When data hits the waves

Onboard data can provide energy efficiency edge for ships – starting with reducing fuel emissions

article picture: When data hits the waves

photo: PIXABAY

The research project Data Analytics for Zero Emission Marine (DAZE) will explore the use of data to significantly reduce emissions from shipping. The three-year project will start in September 2023.

Globally, there is great potential for significant reduction of energy used in shipping. This is achieved by utilizing actions such as speed reduction, improved port operations, propulsion, and ship internal energy optimization.

The project is run by Åbo Akademi University, located in Turku, Finland. Jerker Björkqvist, PhD, Associate Professor, Department of Information Technologies from Åbo Akademi University, serves as the coordinator for the DAZE project. He says that data analytics can be a big game-changer for energy savings upon the seas.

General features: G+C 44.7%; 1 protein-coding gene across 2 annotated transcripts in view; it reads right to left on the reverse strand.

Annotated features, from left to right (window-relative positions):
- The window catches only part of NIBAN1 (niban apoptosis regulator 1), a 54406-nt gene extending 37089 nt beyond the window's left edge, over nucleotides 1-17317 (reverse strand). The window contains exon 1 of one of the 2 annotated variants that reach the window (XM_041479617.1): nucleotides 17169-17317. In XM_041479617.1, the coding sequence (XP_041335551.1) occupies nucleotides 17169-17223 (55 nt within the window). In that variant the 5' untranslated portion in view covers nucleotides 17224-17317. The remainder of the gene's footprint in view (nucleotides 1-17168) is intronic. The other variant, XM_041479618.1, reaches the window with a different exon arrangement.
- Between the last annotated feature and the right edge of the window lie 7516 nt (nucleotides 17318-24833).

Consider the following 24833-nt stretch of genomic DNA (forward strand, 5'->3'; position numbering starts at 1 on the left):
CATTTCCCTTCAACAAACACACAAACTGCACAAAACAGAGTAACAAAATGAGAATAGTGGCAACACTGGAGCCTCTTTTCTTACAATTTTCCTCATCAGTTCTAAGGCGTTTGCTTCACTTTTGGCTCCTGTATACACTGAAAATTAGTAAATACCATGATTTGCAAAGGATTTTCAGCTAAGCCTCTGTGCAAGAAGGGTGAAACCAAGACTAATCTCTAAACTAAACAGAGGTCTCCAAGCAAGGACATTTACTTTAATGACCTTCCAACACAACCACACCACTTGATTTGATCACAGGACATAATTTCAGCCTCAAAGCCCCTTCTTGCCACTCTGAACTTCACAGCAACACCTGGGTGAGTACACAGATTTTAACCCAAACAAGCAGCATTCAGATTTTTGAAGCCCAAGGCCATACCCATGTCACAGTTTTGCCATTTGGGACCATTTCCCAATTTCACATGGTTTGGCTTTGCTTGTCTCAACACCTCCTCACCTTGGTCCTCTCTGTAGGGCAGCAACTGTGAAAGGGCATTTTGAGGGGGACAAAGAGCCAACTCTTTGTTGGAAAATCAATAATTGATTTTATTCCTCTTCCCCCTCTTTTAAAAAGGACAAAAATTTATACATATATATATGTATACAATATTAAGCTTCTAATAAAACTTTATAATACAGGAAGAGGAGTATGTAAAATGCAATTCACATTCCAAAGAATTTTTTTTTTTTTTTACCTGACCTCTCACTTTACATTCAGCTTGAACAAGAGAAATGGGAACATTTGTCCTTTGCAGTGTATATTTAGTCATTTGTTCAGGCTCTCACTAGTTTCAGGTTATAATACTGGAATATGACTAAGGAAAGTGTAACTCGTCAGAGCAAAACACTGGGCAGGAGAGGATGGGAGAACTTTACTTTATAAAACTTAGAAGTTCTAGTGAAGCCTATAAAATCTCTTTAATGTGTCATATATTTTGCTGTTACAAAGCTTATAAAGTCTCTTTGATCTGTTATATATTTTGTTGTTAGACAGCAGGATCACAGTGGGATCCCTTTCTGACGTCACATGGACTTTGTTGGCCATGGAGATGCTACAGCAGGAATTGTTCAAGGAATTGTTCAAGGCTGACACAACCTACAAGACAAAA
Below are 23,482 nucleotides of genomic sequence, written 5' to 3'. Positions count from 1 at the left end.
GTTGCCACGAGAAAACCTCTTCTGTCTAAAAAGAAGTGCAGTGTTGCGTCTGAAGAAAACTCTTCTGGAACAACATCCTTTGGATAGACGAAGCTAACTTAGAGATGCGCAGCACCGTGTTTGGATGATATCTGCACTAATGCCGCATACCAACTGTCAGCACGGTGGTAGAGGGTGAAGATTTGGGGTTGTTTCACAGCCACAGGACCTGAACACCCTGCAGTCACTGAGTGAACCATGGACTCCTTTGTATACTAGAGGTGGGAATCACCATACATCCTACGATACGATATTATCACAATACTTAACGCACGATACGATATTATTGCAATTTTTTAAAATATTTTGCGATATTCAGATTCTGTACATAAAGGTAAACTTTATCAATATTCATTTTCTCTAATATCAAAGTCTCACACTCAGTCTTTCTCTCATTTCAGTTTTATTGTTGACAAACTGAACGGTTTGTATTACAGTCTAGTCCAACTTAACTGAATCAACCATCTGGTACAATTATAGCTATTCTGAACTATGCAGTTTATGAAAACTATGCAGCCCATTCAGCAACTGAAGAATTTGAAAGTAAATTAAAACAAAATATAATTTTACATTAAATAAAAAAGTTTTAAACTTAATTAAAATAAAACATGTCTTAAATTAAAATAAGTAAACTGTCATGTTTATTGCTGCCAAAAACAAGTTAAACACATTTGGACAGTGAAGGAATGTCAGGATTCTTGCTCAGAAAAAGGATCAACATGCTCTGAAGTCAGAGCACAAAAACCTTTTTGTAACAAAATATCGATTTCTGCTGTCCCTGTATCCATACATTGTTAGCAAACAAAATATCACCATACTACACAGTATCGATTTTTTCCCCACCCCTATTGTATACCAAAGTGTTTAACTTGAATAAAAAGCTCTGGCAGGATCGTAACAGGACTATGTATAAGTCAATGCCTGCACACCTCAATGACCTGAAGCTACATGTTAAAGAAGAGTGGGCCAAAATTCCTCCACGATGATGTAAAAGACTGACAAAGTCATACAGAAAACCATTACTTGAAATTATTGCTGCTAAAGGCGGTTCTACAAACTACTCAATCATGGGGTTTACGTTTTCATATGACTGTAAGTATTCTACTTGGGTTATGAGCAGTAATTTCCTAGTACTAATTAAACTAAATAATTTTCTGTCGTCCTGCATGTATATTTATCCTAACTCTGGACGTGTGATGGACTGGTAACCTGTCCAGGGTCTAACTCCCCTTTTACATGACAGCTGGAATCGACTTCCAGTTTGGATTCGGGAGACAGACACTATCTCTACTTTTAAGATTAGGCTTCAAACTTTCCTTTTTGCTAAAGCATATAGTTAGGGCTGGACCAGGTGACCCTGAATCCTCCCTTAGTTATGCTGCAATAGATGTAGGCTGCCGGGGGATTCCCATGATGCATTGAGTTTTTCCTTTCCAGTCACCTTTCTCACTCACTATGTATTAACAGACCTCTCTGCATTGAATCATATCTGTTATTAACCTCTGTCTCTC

Jerker Björkqvist, PhD, Associate Professor, Department of Information Technologies from Åbo Akademi University says that data can, for sure, be the ‘new oil’ in the sense that it makes operations smoother – for example, optimizing operations and reducing unnecessary operation delays due to unplanned maintenance.

“Research data says that data analytics has the potential of achieving fuel savings of 10–50%. However, the high end savings can only be reached if speed reduction is utilized, which is not always an option,” says Björkqvist.

photo: PEXELS